your rod and your staff keep me calm (Psalm 23:1-4).
God’s relationship to the nation Israel was likened to that of a shepherd and his flock; God was Israel’s Shepherd, and the people were His flock:
Yet he brought out his people like sheep;
he led them through the wilderness like a flock (Psalm 78:52).
6 Come! Let’s bow down and worship!
Let’s kneel before the Lord, our creator!
7 For he is our God; we are the people of his pasture,
the sheep he owns.
Today, if only you would obey him! (Psalm 95:6-7)
Realize that the Lord is God!
He made us and we belong to him;
we are his people, the sheep of his pasture (Psalm 100:3).
The imagery of a shepherd and his flock thus provided a picture of the way God cared for His people, and thus this imagery also serves as a model for human leaders. God cares for His people as a shepherd cares for his flock. Human leaders are likewise to rule over men as a shepherd tends his flock. I believe we can safely infer that God prepared Moses to lead the Israelites by first having him serve as a shepherd in the wilderness for 40 years (cf. Exodus 2 and 3). God likewise prepared David for leadership by his experience as a shepherd in the days of his youth.
8 “So now, say this to my servant David: ‘This is what the Lord of hosts says: “I took you from the pasture and from your work as a shepherd to make you a leader of my people Israel”’” (2 Samuel 7:8; see also 1 Chronicles 17:7).
70 He chose David, his servant,
and took him from the sheepfolds.
71 He took him away from following the mother sheep,
and made him the shepherd of Jacob, his people,
and of Israel, his chosen nation.
72 David cared for them with pure motives;
He led them with skill (Psalm 78:70-72).
When David spoke of going to battle against Goliath, his oldest brother mocked him by referring to his seemingly insignificant service as a shepherd:
28 When his oldest brother Eliab heard him speaking to the men, he became angry with David and said, “Why have you come down here? To whom did you entrust those few sheep in the desert? I am familiar with your pride and deceit. You have come down here to watch the battle!” (1 Samuel 17:28)
David saw this situation with Goliath and the armies of Israel in a very different way. It was his experience as a shepherd that gave him the confidence to challenge Goliath. He was confident of this because of the way God had empowered him to care for his “little flock” of sheep:
33 But Saul replied to David, “You aren’t able to go against this Philistine and fight him! You’re just a boy! He has been a warrior from his youth!” 34 David replied to Saul, “Your servant has been a shepherd for his father’s flock. Whenever a lion or bear would come and carry off a sheep from the flock, 35 I would go out after it, strike it down, and rescue the sheep from its mouth. If it rose up against me, I would grab it by its jaw, strike it, and kill it. 36 Your servant has struck down both the lion and the bear. This uncircumcised Philistine will be just like one of them. For he has defied the armies of the living God!” 37 David went on to say, “The Lord who delivered me from the lion and the bear will also deliver me from the hand of this Philistine!” Then Saul said to David, “Go. The Lord will be with you.” 38 Then Saul clothed David with his own fighting attire and put a bronze helmet on his head. He also put body armor on him (1 Samuel 17:33-38).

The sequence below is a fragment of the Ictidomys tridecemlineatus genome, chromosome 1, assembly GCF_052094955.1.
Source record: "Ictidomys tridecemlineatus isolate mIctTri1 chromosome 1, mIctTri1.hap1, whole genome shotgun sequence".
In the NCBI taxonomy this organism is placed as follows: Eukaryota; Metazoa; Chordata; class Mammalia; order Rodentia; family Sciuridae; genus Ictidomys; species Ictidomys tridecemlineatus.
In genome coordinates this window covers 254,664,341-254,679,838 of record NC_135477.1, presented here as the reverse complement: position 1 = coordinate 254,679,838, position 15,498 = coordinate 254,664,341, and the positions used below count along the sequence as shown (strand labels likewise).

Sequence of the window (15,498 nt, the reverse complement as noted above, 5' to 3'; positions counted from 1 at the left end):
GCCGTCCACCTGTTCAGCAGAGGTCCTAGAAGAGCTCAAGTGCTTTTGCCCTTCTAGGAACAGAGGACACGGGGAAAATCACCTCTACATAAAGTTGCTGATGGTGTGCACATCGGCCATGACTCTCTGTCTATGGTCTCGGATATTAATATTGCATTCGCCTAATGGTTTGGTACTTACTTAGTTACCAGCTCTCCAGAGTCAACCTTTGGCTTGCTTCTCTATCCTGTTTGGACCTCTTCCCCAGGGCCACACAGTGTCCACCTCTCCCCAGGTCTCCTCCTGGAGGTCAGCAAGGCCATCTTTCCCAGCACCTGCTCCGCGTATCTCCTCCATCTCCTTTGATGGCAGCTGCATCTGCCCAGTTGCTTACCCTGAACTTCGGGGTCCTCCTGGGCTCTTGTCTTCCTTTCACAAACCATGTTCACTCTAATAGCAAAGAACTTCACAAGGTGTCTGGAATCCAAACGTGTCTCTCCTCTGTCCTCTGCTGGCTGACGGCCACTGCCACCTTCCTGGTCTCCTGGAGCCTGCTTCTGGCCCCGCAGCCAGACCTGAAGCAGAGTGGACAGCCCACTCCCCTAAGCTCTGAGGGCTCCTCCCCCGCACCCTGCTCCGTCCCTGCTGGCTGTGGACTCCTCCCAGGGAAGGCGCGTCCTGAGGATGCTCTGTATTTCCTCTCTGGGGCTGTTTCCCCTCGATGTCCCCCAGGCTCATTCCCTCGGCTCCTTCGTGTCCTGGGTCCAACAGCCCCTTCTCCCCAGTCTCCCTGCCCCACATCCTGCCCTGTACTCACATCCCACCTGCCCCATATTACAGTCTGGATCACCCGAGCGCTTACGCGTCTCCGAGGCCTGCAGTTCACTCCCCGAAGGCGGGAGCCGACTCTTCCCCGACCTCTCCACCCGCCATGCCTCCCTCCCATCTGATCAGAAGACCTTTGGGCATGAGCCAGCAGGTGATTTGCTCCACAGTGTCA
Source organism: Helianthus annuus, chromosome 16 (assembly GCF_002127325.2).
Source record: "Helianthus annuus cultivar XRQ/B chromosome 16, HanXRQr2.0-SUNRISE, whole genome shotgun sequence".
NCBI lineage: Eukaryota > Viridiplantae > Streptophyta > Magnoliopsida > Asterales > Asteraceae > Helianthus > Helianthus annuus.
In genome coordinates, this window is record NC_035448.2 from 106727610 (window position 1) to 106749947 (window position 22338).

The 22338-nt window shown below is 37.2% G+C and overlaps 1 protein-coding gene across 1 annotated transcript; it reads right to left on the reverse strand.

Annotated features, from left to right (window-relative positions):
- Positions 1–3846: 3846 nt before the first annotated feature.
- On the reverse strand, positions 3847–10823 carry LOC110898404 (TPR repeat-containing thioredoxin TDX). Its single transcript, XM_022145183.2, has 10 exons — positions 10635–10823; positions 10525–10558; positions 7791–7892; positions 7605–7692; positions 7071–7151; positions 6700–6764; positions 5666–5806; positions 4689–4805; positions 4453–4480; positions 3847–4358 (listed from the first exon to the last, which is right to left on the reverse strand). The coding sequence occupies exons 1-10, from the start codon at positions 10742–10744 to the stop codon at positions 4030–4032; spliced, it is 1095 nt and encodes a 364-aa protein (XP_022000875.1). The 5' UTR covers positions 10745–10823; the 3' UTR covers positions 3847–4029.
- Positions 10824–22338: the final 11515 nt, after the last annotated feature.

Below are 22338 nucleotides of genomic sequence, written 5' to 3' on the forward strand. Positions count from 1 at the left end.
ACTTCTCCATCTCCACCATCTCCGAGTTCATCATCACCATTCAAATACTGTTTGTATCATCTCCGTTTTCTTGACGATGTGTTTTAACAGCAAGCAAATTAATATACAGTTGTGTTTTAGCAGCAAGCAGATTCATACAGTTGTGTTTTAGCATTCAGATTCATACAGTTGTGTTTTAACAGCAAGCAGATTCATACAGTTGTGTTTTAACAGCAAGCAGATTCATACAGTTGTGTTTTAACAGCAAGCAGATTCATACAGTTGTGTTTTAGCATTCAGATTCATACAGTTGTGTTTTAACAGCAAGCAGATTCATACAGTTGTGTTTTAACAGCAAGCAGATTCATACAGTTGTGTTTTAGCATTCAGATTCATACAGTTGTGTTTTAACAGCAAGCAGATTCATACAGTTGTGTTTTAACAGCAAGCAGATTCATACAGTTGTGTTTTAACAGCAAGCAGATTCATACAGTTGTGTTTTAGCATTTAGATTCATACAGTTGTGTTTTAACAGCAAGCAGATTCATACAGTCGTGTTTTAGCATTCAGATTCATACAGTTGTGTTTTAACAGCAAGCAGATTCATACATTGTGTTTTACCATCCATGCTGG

To be a good leader was to be a good shepherd. The same principles that guided David as the shepherd of a little flock prompted David to step forward in the face of Goliath’s ranting. Just as David must have seen his little flock terrorized by a bear or a lion, so he saw the armies of Israel terrorized by the Philistines, and Goliath in particular. God had given David the strength to care for his flock, and God would surely give David the strength to care for this larger flock, by attacking the one who threatened them.
The shepherding model not only encouraged David to stand up against Goliath, it also served Nathan well when rebuking David for his abuse of power as Israel’s king. When David sinned against God by taking Bathsheba and killing her husband, Uriah, God confronted him through the prophet Nathan. Nathan got David’s attention by telling him a story that would have touched the heart of any good shepherd:
1 So the Lord sent Nathan to David. When he came to him, Nathan said, “There were two men in a certain city, one rich and the other poor. 2 The rich man had a great many flocks and herds. 3 But the poor man had nothing except for a little lamb he had acquired. He raised it, and it grew up alongside him and his children. It used to eat his food, drink from his cup, and sleep in his arms. It was just like a daughter to him. 4 “When a traveler came to the rich man, he did not want to use one of his own sheep or cattle to feed the traveler who had come to him. Instead, he took the poor man’s lamb and fed it to the man who had come to him.” 5 Then David became very angry at this man. He said to Nathan, “As surely the Lord lives, the man who did this deserves to die! 6 Because he committed this cold-hearted crime, he must pay for the lamb four times over.” 7 Nathan said to David, “You are that man! This is what the Lord God of Israel says: ‘I chose you to be king over Israel and I rescued you from the hand of Saul. 8 I gave you your master’s house, and put your master’s wives into your arms. I also gave you the house of Israel and Judah. And if all that somehow seems insignificant, I would have given you so much more as well! 9 Why have you shown contempt for the word of the Lord by doing evil in my sight? You have struck down Uriah the Hittite with the sword and you have taken his wife as your own. You have killed him with the sword of the Ammonites. 10 So now the sword will never depart from your house. For you have despised me by taking the wife of Uriah the Hittite as your own.’ 11 This is what the Lord says: ‘I am about to bring disaster on you from inside your own house. Right before your eyes I will take your wives and hand them over to your companion. He will have sexual relations with your wives in broad daylight. 12 Although you have acted in secret, I will do this thing before all Israel, and in broad daylight’” (2 Samuel 12:1-12).